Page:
Western Cape premier Helen Zille says party leader Mmusi Maimane and the DA's federal executive "pre-judged" her when arriving at their decision to suspend her from party duties.
The Democratic Alliance's highest decision making body decided by "an overwhelming majority" to officially suspend Zille on Wednesday until her disciplinary hearing is concluded.
"The Federal Executive agreed that Ms Zille's social media commentary and public utterances in connection with colonialism breaks down public trust, stunts South Africa's reconciliation imperative, and undermines our political project," DA federal chairperson James Selfe said in a statement.
This following Maimane's statement on Saturday that Zille had been given 72 hours to submit reasons why she should not be suspended.
In her reasons provided on Tuesday, Zille argued in nine pages that the party had already made its mind up about her suspension before she could provide a rebuttal.
She told News24 on Wednesday that she stands by everything she wrote following the party's announcement.
"In our leader's statement on [Saturday], he announced that the Fedex had taken a decision to suspend me. This contradicted the contents of your letter to me, which gave me until 6 June to respond to the notice of Fedex's intention to suspend me," she said in her reasons.
"When I pointed this out, the announcement by our leader was amended to say I would be given 72 hours to respond, and that I had NOT in fact been suspended.
"It is clear, however, that he has pre-judged and taken a decision to suspend me."
She said a Sunday Times article on June 4 indicated the Federal Executive had already voted and made a decision on her suspension, before her reasons could be submitted on June 6.
"This initial material failure to comply with due process has serious implications. The leader has, in a public statement, made it clear that he wants me suspended and has already decided to suspend me."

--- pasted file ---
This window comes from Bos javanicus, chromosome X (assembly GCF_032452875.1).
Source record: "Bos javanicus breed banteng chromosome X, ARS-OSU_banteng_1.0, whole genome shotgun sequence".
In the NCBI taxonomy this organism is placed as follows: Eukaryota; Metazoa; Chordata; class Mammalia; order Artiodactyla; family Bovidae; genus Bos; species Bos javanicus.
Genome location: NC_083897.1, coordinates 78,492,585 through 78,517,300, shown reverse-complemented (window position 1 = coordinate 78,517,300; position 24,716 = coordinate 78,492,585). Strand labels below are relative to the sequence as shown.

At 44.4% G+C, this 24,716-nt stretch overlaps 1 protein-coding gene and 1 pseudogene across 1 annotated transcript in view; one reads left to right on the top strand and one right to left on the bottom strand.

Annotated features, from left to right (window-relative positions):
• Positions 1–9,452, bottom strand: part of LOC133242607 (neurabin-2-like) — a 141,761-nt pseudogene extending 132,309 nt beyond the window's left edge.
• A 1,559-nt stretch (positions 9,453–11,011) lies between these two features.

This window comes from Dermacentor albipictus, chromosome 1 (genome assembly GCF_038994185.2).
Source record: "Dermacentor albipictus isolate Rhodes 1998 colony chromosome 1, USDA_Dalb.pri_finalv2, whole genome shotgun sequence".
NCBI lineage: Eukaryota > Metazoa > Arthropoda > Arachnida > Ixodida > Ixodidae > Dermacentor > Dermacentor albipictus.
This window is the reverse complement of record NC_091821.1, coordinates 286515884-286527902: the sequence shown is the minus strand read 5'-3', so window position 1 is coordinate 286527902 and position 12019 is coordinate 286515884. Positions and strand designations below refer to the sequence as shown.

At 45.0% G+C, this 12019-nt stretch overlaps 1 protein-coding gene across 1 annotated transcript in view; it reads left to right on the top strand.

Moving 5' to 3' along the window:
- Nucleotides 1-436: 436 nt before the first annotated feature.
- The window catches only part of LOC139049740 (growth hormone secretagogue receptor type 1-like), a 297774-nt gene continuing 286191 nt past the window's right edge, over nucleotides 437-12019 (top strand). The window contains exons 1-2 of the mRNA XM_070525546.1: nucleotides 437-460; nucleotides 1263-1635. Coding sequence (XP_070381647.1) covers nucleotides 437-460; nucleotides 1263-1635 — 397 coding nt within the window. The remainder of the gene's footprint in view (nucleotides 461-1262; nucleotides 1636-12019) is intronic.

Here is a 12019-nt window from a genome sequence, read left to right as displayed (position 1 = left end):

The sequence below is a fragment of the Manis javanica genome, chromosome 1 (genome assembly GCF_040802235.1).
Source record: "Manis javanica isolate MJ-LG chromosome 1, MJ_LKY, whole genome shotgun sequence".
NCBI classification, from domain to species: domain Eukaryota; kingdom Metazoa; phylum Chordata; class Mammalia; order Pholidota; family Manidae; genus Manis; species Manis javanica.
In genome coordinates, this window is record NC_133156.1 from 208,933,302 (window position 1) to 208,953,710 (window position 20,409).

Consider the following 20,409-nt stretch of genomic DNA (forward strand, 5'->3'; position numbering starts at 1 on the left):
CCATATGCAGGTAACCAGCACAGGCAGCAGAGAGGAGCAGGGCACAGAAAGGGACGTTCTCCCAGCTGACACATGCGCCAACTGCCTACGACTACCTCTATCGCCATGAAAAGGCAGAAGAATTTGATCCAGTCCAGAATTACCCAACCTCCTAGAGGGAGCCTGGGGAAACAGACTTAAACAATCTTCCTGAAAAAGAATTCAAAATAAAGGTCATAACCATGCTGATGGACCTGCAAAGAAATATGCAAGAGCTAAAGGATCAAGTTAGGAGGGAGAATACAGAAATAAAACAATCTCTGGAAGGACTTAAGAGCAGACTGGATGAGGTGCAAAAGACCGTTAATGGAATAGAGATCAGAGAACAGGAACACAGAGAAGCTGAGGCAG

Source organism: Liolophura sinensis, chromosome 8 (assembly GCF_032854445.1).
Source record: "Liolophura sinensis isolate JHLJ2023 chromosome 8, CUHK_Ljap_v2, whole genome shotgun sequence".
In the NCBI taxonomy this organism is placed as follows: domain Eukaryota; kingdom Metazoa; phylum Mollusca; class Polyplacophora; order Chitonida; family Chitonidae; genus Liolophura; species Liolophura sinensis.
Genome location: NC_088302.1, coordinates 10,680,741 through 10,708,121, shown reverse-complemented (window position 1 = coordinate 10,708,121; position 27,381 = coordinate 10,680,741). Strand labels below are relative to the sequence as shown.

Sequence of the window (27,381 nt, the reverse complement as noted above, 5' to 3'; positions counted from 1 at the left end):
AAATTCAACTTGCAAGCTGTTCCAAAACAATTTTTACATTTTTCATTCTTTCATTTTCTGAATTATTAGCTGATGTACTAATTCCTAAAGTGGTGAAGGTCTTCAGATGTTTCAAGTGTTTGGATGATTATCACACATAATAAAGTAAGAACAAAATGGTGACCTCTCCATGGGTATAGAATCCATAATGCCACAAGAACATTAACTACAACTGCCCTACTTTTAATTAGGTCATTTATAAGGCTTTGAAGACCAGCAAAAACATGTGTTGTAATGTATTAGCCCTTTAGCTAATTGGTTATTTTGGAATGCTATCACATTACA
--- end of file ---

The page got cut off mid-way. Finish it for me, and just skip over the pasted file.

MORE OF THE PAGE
This put the Fedex in an "impossible position" to make an objective determination, whatever the merits of her arguments against suspension.
"In any event, Fedex has equally compromised itself on this decision."
'I did apologise'
She also said she had apologised on two occasions for the tweets, both on Twitter and also in the Western Cape legislature, which Maimane made no reference to in his statement on Saturday.
"Whilst I have been profoundly hurt by the way this matter has been handled by Fedex and the unfounded accusations that are being levelled against me by the leadership currently, which I can only style as a vindictive and personal campaign against me, I have no intention of participating on a DA Fedex or Federal Council under current circumstances.
"As the leader knows, I have asked him, before every Fedex since this issue arose, whether he would prefer me to absent myself. When he answered in the affirmative, I stayed away in order to make matters easier for him.
"I would be grateful if Fedex and the leadership portray this decision as being what it is: an honest attempt by me, and at my initiative, to save the party any further reputational damage, cost or time wastage."
She said she hoped an unbiased FedEx re-applied its mind to the situation based on her reasons, to come to a different conclusion.
She was also critical that the FedEx had been convened so soon after she submitted her reasons at 5pm on Tuesday, questioning the time it could have had to consider her response.